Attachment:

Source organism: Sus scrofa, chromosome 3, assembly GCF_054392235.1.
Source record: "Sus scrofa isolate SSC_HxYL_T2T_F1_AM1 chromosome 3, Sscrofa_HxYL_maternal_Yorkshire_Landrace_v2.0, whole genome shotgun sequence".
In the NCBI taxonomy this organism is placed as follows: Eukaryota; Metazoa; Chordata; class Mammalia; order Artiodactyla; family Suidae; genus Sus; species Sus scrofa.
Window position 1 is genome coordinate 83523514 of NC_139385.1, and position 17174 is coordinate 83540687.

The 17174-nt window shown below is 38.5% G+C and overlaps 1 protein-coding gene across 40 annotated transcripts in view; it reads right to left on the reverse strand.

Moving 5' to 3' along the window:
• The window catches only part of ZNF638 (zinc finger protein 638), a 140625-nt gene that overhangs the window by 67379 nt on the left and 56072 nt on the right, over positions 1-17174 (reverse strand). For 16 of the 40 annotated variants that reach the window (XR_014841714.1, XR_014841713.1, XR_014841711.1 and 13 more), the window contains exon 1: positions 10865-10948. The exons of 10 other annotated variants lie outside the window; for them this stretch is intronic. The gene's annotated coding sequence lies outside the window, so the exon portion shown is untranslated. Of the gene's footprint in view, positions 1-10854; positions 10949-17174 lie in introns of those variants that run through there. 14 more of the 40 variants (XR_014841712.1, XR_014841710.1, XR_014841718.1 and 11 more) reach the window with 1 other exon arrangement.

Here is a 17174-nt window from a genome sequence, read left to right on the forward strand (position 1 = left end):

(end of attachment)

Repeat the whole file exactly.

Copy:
Source organism: Sus scrofa, chromosome 3, assembly GCF_054392235.1.
Source record: "Sus scrofa isolate SSC_HxYL_T2T_F1_AM1 chromosome 3, Sscrofa_HxYL_maternal_Yorkshire_Landrace_v2.0, whole genome shotgun sequence".
In the NCBI taxonomy this organism is placed as follows: Eukaryota; Metazoa; Chordata; class Mammalia; order Artiodactyla; family Suidae; genus Sus; species Sus scrofa.
Window position 1 is genome coordinate 83523514 of NC_139385.1, and position 17174 is coordinate 83540687.

The 17174-nt window shown below is 38.5% G+C and overlaps 1 protein-coding gene across 40 annotated transcripts in view; it reads right to left on the reverse strand.

Moving 5' to 3' along the window:
• The window catches only part of ZNF638 (zinc finger protein 638), a 140625-nt gene that overhangs the window by 67379 nt on the left and 56072 nt on the right, over positions 1-17174 (reverse strand). For 16 of the 40 annotated variants that reach the window (XR_014841714.1, XR_014841713.1, XR_014841711.1 and 13 more), the window contains exon 1: positions 10865-10948. The exons of 10 other annotated variants lie outside the window; for them this stretch is intronic. The gene's annotated coding sequence lies outside the window, so the exon portion shown is untranslated. Of the gene's footprint in view, positions 1-10854; positions 10949-17174 lie in introns of those variants that run through there. 14 more of the 40 variants (XR_014841712.1, XR_014841710.1, XR_014841718.1 and 11 more) reach the window with 1 other exon arrangement.

Here is a 17174-nt window from a genome sequence, read left to right on the forward strand (position 1 = left end):